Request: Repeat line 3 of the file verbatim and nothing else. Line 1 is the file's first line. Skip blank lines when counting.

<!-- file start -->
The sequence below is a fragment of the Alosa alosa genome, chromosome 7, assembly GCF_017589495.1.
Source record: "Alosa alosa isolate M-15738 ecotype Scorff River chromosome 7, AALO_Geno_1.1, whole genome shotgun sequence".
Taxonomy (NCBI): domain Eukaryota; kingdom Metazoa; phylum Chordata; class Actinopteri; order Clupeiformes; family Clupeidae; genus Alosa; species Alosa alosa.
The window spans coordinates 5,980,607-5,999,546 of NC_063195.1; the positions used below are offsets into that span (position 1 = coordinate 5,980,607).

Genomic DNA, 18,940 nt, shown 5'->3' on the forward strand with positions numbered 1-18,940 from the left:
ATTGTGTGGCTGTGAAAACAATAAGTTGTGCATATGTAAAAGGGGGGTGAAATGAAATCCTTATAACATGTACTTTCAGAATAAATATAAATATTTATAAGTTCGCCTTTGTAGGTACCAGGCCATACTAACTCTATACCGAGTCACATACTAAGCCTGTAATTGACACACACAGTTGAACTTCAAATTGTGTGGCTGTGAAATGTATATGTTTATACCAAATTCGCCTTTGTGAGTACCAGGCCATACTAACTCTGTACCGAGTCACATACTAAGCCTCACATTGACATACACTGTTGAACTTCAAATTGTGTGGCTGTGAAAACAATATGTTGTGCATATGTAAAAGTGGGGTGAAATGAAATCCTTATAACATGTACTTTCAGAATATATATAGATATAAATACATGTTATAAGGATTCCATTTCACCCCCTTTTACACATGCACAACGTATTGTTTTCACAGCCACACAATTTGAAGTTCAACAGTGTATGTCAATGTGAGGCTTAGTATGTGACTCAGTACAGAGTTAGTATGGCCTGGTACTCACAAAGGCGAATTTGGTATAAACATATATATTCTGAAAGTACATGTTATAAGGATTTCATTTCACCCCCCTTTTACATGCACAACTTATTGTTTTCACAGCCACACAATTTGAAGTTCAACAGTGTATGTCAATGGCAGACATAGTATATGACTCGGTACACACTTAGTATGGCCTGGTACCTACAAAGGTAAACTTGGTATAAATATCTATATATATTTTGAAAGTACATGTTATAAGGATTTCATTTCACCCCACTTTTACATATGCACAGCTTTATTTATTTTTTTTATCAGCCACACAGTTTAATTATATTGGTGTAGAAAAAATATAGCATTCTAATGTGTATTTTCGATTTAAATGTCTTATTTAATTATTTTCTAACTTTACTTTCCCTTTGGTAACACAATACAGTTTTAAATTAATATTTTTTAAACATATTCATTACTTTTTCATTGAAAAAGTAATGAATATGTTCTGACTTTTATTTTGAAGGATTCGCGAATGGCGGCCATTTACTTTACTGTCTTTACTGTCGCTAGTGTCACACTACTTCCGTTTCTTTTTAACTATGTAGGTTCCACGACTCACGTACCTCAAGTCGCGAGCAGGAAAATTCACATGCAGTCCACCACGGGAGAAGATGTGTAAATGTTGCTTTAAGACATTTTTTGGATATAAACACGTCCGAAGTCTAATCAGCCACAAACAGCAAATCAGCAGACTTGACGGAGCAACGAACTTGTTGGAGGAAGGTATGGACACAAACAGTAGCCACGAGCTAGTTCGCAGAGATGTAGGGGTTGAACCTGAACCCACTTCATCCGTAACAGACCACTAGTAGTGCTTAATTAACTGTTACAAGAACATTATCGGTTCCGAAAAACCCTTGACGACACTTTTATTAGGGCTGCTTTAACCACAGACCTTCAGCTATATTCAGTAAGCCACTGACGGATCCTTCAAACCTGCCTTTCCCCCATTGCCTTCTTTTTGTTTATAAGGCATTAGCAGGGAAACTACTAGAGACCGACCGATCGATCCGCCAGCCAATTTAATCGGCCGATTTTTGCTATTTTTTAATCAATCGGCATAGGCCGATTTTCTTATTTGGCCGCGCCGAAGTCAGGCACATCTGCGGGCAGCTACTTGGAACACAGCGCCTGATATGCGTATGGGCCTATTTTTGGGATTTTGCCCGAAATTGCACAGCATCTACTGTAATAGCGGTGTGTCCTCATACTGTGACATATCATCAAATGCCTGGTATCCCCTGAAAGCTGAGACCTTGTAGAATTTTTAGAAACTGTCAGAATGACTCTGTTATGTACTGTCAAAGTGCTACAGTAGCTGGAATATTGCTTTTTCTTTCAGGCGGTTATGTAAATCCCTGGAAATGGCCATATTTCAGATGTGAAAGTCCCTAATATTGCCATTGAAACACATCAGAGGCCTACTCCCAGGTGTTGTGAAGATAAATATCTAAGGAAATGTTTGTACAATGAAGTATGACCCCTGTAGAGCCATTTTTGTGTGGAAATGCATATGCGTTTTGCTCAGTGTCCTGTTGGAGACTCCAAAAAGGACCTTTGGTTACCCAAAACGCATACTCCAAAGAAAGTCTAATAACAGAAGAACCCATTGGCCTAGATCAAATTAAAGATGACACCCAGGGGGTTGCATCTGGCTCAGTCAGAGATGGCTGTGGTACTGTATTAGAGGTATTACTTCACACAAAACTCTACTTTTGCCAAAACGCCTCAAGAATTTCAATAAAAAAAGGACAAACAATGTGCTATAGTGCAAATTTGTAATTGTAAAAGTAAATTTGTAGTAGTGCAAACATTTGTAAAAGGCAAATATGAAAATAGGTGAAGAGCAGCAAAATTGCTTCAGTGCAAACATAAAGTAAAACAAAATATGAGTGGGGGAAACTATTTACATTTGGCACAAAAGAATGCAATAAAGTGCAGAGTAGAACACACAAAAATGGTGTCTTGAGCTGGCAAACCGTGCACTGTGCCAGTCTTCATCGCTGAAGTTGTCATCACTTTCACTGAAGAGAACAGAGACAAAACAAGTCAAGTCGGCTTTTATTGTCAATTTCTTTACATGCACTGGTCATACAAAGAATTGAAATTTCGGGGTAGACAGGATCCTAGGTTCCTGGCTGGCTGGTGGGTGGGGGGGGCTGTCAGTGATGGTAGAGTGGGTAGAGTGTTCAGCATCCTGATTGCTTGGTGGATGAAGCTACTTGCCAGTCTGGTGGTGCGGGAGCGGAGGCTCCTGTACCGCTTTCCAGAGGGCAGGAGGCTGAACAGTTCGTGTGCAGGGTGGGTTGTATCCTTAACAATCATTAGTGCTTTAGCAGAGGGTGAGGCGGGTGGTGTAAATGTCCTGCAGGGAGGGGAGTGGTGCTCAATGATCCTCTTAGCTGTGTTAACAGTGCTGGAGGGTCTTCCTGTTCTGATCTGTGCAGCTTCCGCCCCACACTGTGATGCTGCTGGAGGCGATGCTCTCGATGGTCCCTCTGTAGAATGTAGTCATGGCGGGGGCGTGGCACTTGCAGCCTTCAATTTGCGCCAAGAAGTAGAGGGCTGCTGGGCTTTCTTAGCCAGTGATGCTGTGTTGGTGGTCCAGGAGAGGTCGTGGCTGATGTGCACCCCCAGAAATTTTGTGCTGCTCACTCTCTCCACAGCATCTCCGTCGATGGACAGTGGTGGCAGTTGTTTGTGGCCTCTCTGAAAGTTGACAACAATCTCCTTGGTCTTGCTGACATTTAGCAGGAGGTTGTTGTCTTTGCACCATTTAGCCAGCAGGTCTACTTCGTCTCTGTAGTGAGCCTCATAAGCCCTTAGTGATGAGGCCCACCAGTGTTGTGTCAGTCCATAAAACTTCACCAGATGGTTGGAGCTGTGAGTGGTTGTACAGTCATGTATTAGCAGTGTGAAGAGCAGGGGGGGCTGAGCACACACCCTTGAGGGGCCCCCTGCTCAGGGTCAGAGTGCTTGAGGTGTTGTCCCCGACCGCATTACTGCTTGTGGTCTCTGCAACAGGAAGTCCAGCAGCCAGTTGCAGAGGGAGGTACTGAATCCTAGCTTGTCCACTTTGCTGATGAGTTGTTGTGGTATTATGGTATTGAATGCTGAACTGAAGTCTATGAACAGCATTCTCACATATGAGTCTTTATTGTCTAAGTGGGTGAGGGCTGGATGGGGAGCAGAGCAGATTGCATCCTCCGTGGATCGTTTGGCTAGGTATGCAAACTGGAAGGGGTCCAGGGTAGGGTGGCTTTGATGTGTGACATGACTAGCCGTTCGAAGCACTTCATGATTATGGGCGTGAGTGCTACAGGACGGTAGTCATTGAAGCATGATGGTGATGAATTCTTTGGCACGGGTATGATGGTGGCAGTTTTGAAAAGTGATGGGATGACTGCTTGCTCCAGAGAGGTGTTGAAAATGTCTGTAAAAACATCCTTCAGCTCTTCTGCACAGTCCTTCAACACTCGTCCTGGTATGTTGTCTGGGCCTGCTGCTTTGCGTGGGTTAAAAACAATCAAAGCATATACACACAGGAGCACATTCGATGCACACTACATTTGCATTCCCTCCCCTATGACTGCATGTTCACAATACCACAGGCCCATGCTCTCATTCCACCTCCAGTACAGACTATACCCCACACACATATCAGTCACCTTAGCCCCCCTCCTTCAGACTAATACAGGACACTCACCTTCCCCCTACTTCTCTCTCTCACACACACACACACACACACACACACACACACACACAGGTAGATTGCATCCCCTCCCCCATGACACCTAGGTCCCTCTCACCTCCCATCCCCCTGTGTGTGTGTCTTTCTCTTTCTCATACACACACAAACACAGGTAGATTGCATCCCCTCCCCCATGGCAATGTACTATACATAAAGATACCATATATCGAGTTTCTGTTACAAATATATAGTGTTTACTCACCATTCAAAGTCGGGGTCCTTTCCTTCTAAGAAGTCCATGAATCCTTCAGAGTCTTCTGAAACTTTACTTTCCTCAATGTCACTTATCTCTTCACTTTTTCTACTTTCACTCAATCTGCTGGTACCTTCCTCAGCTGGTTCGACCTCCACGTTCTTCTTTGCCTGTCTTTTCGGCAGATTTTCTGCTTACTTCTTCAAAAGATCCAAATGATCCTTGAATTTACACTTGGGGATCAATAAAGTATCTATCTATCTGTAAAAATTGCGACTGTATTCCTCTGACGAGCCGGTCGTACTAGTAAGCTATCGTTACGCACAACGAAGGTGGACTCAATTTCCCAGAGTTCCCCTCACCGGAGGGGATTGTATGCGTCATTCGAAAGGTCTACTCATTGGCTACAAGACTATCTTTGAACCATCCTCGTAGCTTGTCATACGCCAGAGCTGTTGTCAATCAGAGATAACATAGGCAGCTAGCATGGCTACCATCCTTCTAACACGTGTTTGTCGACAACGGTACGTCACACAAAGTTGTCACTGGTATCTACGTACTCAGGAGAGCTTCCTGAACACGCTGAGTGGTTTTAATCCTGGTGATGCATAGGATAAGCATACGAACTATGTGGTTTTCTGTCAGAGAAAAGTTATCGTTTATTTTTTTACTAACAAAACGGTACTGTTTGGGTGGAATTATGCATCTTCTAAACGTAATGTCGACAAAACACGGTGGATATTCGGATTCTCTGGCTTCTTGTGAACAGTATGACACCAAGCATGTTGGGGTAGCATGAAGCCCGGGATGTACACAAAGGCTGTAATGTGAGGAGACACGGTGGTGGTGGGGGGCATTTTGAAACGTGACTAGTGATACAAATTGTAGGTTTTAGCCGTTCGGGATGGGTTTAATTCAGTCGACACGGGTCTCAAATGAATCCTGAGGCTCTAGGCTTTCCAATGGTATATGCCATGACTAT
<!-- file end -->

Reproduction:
Taxonomy (NCBI): domain Eukaryota; kingdom Metazoa; phylum Chordata; class Actinopteri; order Clupeiformes; family Clupeidae; genus Alosa; species Alosa alosa.